comes to work either
when the battery is on, or
when the charger is in. This means that charging the battery while it
is installed on the bike has the effect of turning it on. The
bike, of course, does not wake-up unless the handlebar power button is
but it means that the the motor will not go to sleep straight away if
the charger is plugged-in before the battery is turned off.
Whether this is a serious issue is moot, but it is not ideal.
"Off" should mean "Off".
The appalling chromium connector
seriously coloured my initial impressions of riding the
bike. I came to the (very-pessimistic) conclusion that the
makes a rather feeble contribution to the rider's efforts, and while it
did (initially) enable me to get up the hill from Ottery without
stopping, I still had to do quite a lot of work. I also noted
that, while the twist throttle could start the bike from standstill on
level ground, it could not do so on a 5% gradient. The effect
of fitting the XT60 connector, and thereby discovering the actual
the motor, was consequently astonishing.
Although the following calculation
conjecture, we can easily get a rough idea of just how deleterious the
original connector was. If the Bafang BBS01 were to have a
peak power consumption of 250 W at 36 V, it would require a current
of 6.9 A. In reality however, if it is to deliver
W to the road, it needs a somewhat greater input than that,
probably approaching 300 W. This means that we should expect
typical peak current of about 8.3 A, or say 8 A in round numbers.
Hence, in the state of maximum demand, the motor looks something like a
36/8 = 4.5 Ω resistance.
Now, if the connector were to have a
resistance in the region
of 1 - 2 Ω, then at times of peak power demand, it would be
expected to cause a voltage drop of between about 6.5 and 11 V.
Instead of a nominal 8×36 = 288 W input to the
motor, we would have
= 193 W and (36-11)2
= 139 W.
Approximately halving the motor power would indeed result in
performance, and the reduced voltage is likely to cause the controller
to assume the battery to be
dead and switch off.
When I built my second e-bike, I bought
model of battery again but fitted an XT60 connector immediately.
Bike performance with
(44T with 9sp
12-36T cassette, 27.5" wheels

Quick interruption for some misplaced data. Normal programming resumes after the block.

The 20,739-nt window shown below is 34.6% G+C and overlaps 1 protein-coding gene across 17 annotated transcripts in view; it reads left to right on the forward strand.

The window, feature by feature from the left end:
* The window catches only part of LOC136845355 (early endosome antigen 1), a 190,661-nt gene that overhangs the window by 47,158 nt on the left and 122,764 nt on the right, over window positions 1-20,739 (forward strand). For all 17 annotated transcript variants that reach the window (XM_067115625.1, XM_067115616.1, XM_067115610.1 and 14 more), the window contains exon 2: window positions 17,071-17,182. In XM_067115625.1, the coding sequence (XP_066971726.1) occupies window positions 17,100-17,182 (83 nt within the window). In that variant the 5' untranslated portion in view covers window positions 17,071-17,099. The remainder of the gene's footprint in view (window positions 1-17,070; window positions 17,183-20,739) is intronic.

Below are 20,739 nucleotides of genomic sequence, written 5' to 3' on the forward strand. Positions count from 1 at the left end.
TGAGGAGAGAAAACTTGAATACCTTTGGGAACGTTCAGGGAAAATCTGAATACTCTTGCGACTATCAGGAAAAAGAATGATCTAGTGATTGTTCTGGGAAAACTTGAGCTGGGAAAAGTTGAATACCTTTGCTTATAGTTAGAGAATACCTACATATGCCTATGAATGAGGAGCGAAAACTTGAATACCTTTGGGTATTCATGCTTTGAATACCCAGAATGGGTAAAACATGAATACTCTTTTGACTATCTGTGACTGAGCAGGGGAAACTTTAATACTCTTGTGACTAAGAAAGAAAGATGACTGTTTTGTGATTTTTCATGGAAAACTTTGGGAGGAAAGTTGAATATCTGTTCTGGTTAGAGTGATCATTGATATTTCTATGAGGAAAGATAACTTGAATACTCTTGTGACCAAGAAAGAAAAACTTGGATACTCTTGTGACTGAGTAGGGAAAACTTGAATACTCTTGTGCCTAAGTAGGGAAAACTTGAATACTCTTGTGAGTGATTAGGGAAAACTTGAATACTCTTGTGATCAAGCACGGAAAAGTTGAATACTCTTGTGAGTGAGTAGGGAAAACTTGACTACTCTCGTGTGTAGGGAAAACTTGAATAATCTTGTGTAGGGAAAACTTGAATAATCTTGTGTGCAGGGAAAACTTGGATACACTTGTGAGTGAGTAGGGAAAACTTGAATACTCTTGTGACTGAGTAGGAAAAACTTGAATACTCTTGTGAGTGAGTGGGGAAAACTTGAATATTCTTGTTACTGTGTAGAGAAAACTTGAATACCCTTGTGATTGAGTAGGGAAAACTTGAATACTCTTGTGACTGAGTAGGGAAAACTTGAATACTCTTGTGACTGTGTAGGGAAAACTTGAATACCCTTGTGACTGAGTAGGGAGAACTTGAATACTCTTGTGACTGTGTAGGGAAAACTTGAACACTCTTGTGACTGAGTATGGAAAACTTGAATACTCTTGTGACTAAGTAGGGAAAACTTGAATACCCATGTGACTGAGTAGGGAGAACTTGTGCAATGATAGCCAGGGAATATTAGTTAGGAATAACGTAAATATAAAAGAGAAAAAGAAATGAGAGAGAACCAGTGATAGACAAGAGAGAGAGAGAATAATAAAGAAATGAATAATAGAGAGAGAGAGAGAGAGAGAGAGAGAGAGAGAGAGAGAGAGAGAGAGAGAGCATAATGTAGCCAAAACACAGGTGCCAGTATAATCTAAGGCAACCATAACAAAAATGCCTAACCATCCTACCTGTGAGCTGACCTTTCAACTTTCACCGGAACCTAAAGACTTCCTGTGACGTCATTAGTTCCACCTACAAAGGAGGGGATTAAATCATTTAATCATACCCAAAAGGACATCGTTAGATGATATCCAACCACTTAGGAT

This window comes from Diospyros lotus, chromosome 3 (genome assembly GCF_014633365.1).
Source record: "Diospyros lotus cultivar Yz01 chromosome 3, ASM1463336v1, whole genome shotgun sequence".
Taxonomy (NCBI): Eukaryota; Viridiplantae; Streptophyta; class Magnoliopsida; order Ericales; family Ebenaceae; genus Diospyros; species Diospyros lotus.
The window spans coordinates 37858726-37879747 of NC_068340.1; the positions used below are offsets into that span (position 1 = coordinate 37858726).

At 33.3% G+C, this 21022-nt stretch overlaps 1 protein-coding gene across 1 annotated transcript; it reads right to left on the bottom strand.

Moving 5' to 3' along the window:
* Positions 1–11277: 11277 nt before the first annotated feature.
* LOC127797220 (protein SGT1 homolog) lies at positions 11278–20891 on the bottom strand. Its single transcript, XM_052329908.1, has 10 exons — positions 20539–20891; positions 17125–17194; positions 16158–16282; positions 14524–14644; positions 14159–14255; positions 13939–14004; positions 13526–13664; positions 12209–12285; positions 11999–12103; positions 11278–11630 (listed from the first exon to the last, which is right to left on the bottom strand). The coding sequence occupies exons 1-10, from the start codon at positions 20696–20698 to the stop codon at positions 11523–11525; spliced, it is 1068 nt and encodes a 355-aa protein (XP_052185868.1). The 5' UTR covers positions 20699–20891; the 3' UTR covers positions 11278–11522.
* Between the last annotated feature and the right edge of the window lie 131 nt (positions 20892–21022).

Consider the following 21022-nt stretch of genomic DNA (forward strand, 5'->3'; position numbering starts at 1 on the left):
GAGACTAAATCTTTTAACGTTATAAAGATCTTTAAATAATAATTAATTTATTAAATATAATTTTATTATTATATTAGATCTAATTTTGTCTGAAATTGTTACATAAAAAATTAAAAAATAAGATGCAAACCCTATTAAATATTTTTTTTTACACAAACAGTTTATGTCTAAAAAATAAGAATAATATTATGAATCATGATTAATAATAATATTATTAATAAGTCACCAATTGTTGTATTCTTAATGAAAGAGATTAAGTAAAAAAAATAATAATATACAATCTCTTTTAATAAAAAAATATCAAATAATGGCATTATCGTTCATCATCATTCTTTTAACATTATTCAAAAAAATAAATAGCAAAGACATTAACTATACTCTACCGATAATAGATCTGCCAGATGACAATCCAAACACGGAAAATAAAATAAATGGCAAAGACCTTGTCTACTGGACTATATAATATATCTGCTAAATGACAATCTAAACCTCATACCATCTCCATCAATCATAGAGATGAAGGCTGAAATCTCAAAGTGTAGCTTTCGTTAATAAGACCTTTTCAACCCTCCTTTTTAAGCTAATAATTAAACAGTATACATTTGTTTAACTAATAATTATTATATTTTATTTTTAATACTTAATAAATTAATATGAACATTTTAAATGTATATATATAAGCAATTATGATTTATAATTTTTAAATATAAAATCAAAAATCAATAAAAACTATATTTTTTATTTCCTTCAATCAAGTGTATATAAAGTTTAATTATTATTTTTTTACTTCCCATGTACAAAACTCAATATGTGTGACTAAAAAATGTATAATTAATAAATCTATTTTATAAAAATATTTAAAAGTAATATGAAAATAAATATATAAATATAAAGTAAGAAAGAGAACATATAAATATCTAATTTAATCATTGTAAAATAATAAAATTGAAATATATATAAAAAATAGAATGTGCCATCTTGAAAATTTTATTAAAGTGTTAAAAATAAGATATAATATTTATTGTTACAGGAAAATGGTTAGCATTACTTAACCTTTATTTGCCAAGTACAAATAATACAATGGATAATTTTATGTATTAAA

The gearing configuration I adopted initially for road use was a 44T
front chainwheel with a 12-36T 9-speed rear cassette. This
turned out to be an acceptable combination for town
and country cycling, giving speeds in the range of 6 to 20 mph in
gears 3 - 7, the ability to reach 25 - 30 mph in gear 9, and the
ability to pull away on the hand throttle on uphill gradients a little
in excess of 10% in gear 1.
Bafang dished chainwheel gave a chainline exactly parallel to the
frame-line in gear 5, which is ideal. Dérailleur changes
smooth, provided that the drive was slackened-off a little (just
as in normal cycling); and there seemed to be no real need for
sensing system provided with some of the more exotic versions of the
In order to understand the
assistance, it is useful to be aware that a normal cyclist (i.e.,
someone who is not an athlete) can produce an output of 100 - 200 Watts
for fairly long periods, and an output of 400 - 500 W in short bursts
for going up hills or hard acceleration. An additional 250 W
the electric motor therefore makes climbing hills seem like traveling
on the flat. In my case, having limited cardiac output, I can
happily produce the 100 - 200 W needed for prolonged periods of level
cycling, but the 400 -
500 W needed for steep hills is beyond me. Add the 250 W from
BBS01, and I get 450 W, which means that typical road hills no longer
present a problem. If I pedal moderately hard, I find I can
up the 5% (average) hill from Ottery to my house at around 11 mph in
gears 3 - 5, without any need to take a rest. I also found
could get up the hill on the throttle, without any pedaling at all, at
around 6 mph in gear 1. It is of course tedious to go